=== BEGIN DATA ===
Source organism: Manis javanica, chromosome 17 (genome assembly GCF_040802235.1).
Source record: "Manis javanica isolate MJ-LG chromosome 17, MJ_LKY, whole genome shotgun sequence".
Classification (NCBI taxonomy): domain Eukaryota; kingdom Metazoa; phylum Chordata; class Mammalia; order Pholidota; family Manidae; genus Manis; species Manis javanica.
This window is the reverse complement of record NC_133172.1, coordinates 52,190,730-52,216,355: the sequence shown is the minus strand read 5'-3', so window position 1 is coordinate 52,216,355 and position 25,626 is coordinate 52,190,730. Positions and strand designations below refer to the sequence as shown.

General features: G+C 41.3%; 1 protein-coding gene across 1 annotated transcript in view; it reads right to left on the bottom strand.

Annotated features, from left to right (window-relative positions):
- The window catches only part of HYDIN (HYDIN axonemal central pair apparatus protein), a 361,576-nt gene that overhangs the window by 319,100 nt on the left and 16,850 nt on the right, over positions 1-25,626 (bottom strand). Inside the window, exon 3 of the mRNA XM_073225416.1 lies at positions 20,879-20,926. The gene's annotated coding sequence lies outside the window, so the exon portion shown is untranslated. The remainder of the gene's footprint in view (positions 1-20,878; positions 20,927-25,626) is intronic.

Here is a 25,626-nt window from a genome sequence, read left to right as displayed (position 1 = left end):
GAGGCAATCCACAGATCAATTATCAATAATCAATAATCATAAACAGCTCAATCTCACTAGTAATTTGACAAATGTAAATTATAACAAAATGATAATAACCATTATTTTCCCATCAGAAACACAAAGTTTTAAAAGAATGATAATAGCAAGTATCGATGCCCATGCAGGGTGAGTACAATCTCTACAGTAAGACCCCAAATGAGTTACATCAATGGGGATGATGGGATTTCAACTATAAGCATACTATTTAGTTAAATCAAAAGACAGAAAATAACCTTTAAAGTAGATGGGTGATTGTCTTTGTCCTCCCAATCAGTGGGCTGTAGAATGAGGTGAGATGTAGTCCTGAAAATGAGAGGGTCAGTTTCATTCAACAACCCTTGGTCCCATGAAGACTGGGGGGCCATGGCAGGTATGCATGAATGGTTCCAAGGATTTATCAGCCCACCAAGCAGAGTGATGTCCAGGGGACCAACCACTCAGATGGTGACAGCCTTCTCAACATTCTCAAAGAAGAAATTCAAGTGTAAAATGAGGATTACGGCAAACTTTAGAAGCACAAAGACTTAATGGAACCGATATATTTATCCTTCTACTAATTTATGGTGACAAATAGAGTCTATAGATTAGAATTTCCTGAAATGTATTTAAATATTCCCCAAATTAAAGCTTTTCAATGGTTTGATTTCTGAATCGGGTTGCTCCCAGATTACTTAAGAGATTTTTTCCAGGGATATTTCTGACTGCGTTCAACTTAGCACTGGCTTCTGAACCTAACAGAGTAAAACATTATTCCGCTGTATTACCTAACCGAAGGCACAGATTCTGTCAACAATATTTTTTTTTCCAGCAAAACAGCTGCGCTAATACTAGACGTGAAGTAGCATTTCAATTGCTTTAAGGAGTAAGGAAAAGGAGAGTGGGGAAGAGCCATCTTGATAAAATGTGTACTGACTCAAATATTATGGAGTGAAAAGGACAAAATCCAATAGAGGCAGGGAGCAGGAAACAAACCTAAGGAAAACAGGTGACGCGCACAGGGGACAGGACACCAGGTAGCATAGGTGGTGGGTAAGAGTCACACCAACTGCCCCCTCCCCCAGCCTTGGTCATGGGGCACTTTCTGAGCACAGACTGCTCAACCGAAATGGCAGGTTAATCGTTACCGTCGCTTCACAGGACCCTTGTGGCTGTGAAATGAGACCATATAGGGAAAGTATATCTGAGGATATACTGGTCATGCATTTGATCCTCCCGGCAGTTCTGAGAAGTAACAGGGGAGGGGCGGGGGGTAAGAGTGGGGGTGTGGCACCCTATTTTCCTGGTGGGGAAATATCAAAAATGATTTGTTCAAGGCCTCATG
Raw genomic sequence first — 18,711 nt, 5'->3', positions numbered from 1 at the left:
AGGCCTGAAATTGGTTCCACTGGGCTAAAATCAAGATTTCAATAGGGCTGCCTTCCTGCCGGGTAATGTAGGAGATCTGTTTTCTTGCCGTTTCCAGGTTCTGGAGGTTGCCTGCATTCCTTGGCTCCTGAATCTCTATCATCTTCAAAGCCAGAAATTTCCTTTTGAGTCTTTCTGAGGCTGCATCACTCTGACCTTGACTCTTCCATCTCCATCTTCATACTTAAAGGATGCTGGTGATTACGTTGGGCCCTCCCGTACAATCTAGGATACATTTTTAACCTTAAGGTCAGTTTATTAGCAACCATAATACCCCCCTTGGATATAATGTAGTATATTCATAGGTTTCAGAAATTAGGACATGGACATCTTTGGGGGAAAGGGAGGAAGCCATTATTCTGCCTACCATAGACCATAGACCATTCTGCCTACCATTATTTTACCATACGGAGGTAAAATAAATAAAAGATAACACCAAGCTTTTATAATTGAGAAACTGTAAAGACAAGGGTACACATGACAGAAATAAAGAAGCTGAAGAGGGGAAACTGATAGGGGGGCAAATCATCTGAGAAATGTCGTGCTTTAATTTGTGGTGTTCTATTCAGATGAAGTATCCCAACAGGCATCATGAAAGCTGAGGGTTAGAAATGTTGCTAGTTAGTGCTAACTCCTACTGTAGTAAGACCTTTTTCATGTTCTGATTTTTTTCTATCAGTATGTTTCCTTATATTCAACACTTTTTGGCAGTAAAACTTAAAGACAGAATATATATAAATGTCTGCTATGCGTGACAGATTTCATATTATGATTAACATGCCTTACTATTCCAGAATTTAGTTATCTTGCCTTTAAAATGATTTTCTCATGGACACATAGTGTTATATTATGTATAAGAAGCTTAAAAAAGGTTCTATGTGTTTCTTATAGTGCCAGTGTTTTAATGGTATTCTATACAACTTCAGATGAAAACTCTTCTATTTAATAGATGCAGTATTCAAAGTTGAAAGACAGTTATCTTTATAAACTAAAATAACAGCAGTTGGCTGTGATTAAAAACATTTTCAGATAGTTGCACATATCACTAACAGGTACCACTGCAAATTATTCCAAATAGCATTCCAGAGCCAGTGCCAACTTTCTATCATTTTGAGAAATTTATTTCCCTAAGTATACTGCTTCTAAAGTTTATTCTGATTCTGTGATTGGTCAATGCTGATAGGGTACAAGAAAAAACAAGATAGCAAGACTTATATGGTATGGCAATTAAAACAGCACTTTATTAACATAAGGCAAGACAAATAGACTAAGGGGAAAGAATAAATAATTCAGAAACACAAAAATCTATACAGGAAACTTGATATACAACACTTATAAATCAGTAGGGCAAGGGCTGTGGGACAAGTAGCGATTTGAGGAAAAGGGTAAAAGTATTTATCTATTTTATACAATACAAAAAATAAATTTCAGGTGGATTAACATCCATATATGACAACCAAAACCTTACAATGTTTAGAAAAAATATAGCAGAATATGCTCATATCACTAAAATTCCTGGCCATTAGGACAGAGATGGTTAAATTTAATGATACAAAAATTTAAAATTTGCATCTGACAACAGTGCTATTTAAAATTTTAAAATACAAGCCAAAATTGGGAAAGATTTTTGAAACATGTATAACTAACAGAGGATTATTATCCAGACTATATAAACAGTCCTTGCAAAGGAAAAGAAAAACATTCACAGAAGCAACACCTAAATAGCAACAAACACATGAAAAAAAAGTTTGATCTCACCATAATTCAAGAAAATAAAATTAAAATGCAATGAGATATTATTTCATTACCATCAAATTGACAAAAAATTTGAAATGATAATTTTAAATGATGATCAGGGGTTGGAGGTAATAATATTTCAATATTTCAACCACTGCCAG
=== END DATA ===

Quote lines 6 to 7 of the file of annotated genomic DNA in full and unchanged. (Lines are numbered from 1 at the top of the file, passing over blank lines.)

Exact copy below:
Annotated features, from left to right (window-relative positions):
- The window catches only part of HYDIN (HYDIN axonemal central pair apparatus protein), a 361,576-nt gene that overhangs the window by 319,100 nt on the left and 16,850 nt on the right, over positions 1-25,626 (bottom strand). Inside the window, exon 3 of the mRNA XM_073225416.1 lies at positions 20,879-20,926. The gene's annotated coding sequence lies outside the window, so the exon portion shown is untranslated. The remainder of the gene's footprint in view (positions 1-20,878; positions 20,927-25,626) is intronic.